Vail Daily column: The scars of our history
Cover-ups are high-risk endeavors that can destroy trust and devastate reputations when they are exposed. In spite of the danger, it is hard to go a decade without a juicy political scandal in which some form of cover-up was involved — Lewinskygate, Contragate and the mother of all “gates,” Watergate.
The recent Mastergate imbroglio combines a diverse cast of characters including staid PBS, beleaguered Sony CEO Michael Lynton, Harvard professor Henry Louis Gates Jr. and Ben Affleck. Affleck wants the public to appreciate him as a writer, actor, director and an Academy Award winner. What he does not want the public to associate him with is slavery. Gates and his team of genealogists on the staff of the PBS program “Finding Your Roots” discovered slave owners among Affleck’s ancestors. Affleck voluntarily participated in the program and was happy to share the positive PR about his family, including evidence of a Revolutionary War hero and a Civil Rights marching mother, but apparently balked at sharing the knowledge that his ancestors once owned other human beings.
What is the big deal? Other celebrities have more recent unsavory relations to acknowledge. Woody Harrelson’s dad was a hit man who killed a federal judge. Leighton Meester was born to a felon serving time for drug smuggling.
Furthermore, Gates discovered several other celebrities profiled on the PBS program with slave owners in their family history. Anderson Cooper took it like a Vanderbilt. When Gates informed him that his ancestor had been killed with a hoe by one of his slaves, Cooper replied, “I don’t feel bad for him.” On the rival NBC genealogy program, “Who Do You Think You Are,” actor Bill Paxton was apprised of his slave owning forebears to which he simply responded, “That’s unfortunate.” The Mastergate scandal was brought to you by the folks at WikiLeaks, the Julian Assange organization better known for exposing government secrets than the inconvenient genealogies of A-listers. The information was found in a trove of hacked Sony emails that included exchanges between Gates and Lynton. In one email Gates writes, “Here’s my dilemma … one of our guests has asked us to edit out something about one of his ancestors — the fact that he owned slaves. Now, four or five of our guests this season descend from slave owners, including Ken Burns. We’ve never had anyone ever try to censor or edit what we found. He’s a megastar. What do we do?”
Lynton wrote back, “The big question is who knows that the material is in the doc (documentary) and is being taken out. I would take it out if no one knows, but if it gets out that you are editing the material based on this kind of sensitivity then it gets tricky. Again, all things being equal I would definitely take it out.”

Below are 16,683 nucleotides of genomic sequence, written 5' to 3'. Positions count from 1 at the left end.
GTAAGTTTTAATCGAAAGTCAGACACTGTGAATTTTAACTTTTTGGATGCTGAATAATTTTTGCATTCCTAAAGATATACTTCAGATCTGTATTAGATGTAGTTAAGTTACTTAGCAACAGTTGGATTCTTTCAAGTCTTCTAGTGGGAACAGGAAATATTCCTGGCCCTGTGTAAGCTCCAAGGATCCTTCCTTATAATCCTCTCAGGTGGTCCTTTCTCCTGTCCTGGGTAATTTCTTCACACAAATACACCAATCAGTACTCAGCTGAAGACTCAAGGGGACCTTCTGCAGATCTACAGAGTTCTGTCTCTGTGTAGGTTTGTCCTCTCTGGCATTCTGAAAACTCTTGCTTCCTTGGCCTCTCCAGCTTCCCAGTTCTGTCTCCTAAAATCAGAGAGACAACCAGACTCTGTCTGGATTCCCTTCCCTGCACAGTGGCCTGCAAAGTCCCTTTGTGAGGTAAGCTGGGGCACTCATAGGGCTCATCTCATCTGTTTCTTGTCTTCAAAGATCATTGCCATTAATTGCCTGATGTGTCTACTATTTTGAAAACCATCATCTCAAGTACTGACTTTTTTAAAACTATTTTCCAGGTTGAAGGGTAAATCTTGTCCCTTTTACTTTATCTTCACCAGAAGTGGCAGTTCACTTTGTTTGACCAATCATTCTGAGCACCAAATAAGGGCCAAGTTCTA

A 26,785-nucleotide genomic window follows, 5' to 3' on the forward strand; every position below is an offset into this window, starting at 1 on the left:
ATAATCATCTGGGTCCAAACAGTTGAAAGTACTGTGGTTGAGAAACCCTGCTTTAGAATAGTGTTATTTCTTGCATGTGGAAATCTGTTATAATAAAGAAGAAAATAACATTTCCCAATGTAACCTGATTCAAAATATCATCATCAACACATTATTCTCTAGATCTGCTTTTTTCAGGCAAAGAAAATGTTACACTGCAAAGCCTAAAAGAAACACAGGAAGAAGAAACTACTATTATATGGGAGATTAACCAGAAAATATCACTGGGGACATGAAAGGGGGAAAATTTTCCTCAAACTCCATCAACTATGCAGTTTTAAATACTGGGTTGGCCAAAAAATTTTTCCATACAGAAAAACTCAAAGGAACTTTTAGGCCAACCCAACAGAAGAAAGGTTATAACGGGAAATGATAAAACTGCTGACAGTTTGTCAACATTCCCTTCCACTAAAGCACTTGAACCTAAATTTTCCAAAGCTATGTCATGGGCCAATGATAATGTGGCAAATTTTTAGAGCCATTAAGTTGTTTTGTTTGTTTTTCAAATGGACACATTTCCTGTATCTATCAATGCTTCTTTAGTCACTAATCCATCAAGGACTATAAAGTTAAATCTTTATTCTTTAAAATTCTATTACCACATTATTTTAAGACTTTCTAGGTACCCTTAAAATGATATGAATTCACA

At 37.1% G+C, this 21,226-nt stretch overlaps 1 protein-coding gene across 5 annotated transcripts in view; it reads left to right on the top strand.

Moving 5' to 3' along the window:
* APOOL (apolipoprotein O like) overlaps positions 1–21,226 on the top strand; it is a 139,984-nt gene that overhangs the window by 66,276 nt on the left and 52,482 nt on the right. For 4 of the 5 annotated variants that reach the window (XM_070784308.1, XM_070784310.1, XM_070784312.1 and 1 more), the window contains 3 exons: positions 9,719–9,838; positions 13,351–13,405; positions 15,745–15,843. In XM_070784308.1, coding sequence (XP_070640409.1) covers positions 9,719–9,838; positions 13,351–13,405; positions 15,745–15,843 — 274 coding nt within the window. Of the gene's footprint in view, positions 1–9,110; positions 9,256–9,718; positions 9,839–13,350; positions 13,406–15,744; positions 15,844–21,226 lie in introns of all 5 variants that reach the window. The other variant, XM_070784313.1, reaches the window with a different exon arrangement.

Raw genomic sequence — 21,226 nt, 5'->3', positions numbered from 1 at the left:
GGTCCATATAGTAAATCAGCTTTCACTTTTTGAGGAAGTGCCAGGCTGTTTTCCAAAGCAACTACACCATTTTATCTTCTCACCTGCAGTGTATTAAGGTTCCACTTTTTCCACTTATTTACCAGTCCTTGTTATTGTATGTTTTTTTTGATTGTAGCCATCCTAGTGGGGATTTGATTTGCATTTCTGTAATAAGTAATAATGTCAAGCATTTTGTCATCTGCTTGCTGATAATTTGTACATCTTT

“O, what a tangled web we weave,
When first we practice to deceive!”
— Sir Walter Scott, “Marmion”
Learning that Affleck’s family tree included slave owners did not change my opinion of him, but knowing that he wanted that information suppressed does. No one should be held accountable for the actions and behavior of an ancestor several generations removed, but we are all held to account for our actions and behavior in the here and now.
Saint Ben’s behavior reeks of image control. Slave-owning ancestors conflict with his good-guy Hollywood image now that he has signed on for three Batman movies in the title role. It also displays an insulting distrust of the public’s ability to distinguish between Affleck the actor and the Affleck ancestor who lived more than 160 years ago. Affleck has since apologized for his censorship request, stating on his Facebook page that he was “embarrassed” by the revelation.
Even more disappointing than Affleck’s image control was the backpedaling by Gates. He insisted in a statement released after the leaks that he made an editorial decision omitting the revelation about Affleck’s slave holding ancestors because it was not the most “compelling” material for the program. Unfortunately the fact that Gates sought editorial advice from Lynton rendered his editorial discretion equivocal. If Gates had truly only been exercising his editorial prerogative, that email exchange with Lynton would have never taken place. That the email referenced the “megastar’s” request displays incontrovertible proof that Gates was deferring to the actor rather than simply making an editorial call.
Whitewashing history should be an anathema to an academic such as Gates, inside of the classroom or out. None of us are guilty for slavery, or witch trials or exterminating Native Americans. These are the ugly scars of our country’s past. Scars do not go away. They remain as a reminder of the wound once inflicted. It is part of our history. Not to be embraced, but definitely to be acknowledged.
Claire Noble is the author of “State-Sponsored Sex and Other Tales of International Misadventure.” She can be found online at http://www.clairenoble.org and follow her on Twitter @thewriteclaire.
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